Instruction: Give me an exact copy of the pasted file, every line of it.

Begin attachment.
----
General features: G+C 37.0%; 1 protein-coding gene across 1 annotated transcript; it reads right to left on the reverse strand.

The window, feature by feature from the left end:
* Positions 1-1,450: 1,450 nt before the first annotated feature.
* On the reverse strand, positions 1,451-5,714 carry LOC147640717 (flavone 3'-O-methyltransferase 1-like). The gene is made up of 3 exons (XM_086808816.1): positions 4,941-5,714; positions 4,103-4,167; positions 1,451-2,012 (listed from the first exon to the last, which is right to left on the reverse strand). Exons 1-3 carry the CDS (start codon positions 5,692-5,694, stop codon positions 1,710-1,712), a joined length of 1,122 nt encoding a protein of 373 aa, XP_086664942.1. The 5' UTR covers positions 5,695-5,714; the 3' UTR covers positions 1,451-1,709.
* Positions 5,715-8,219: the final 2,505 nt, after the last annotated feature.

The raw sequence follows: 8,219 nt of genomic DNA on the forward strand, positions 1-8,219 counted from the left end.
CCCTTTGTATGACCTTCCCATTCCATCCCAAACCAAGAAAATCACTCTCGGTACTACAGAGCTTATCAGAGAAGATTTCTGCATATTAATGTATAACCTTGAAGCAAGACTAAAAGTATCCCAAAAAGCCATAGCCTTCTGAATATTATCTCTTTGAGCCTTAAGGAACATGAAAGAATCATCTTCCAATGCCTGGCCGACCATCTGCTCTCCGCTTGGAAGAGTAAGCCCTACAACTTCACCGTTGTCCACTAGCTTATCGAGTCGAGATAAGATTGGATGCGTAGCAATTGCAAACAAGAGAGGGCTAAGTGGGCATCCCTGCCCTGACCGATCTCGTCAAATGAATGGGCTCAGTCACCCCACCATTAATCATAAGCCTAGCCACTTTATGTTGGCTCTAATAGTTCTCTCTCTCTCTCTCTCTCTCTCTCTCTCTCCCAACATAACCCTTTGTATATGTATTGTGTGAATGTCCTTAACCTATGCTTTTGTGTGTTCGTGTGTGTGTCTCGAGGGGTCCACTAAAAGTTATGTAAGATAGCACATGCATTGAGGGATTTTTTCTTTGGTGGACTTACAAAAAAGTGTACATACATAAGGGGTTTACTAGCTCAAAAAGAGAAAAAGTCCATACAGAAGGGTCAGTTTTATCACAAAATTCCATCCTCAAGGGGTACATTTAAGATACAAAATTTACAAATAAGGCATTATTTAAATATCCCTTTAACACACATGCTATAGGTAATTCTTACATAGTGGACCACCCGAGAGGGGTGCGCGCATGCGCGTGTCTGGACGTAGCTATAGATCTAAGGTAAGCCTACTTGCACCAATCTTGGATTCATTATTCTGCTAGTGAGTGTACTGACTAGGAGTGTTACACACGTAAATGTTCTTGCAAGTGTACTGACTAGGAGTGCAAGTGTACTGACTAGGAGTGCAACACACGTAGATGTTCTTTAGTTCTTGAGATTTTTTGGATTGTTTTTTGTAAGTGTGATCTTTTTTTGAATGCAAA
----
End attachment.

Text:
General features: G+C 37.0%; 1 protein-coding gene across 1 annotated transcript; it reads right to left on the reverse strand.

The window, feature by feature from the left end:
* Positions 1-1,450: 1,450 nt before the first annotated feature.
* On the reverse strand, positions 1,451-5,714 carry LOC147640717 (flavone 3'-O-methyltransferase 1-like). The gene is made up of 3 exons (XM_086808816.1): positions 4,941-5,714; positions 4,103-4,167; positions 1,451-2,012 (listed from the first exon to the last, which is right to left on the reverse strand). Exons 1-3 carry the CDS (start codon positions 5,692-5,694, stop codon positions 1,710-1,712), a joined length of 1,122 nt encoding a protein of 373 aa, XP_086664942.1. The 5' UTR covers positions 5,695-5,714; the 3' UTR covers positions 1,451-1,709.
* Positions 5,715-8,219: the final 2,505 nt, after the last annotated feature.

The raw sequence follows: 8,219 nt of genomic DNA on the forward strand, positions 1-8,219 counted from the left end.
CCCTTTGTATGACCTTCCCATTCCATCCCAAACCAAGAAAATCACTCTCGGTACTACAGAGCTTATCAGAGAAGATTTCTGCATATTAATGTATAACCTTGAAGCAAGACTAAAAGTATCCCAAAAAGCCATAGCCTTCTGAATATTATCTCTTTGAGCCTTAAGGAACATGAAAGAATCATCTTCCAATGCCTGGCCGACCATCTGCTCTCCGCTTGGAAGAGTAAGCCCTACAACTTCACCGTTGTCCACTAGCTTATCGAGTCGAGATAAGATTGGATGCGTAGCAATTGCAAACAAGAGAGGGCTAAGTGGGCATCCCTGCCCTGACCGATCTCGTCAAATGAATGGGCTCAGTCACCCCACCATTAATCATAAGCCTAGCCACTTTATGTTGGCTCTAATAGTTCTCTCTCTCTCTCTCTCTCTCTCTCTCTCTCCCAACATAACCCTTTGTATATGTATTGTGTGAATGTCCTTAACCTATGCTTTTGTGTGTTCGTGTGTGTGTCTCGAGGGGTCCACTAAAAGTTATGTAAGATAGCACATGCATTGAGGGATTTTTTCTTTGGTGGACTTACAAAAAAGTGTACATACATAAGGGGTTTACTAGCTCAAAAAGAGAAAAAGTCCATACAGAAGGGTCAGTTTTATCACAAAATTCCATCCTCAAGGGGTACATTTAAGATACAAAATTTACAAATAAGGCATTATTTAAATATCCCTTTAACACACATGCTATAGGTAATTCTTACATAGTGGACCACCCGAGAGGGGTGCGCGCATGCGCGTGTCTGGACGTAGCTATAGATCTAAGGTAAGCCTACTTGCACCAATCTTGGATTCATTATTCTGCTAGTGAGTGTACTGACTAGGAGTGTTACACACGTAAATGTTCTTGCAAGTGTACTGACTAGGAGTGCAAGTGTACTGACTAGGAGTGCAACACACGTAGATGTTCTTTAGTTCTTGAGATTTTTTGGATTGTTTTTTGTAAGTGTGATCTTTTTTTGAATGCAAA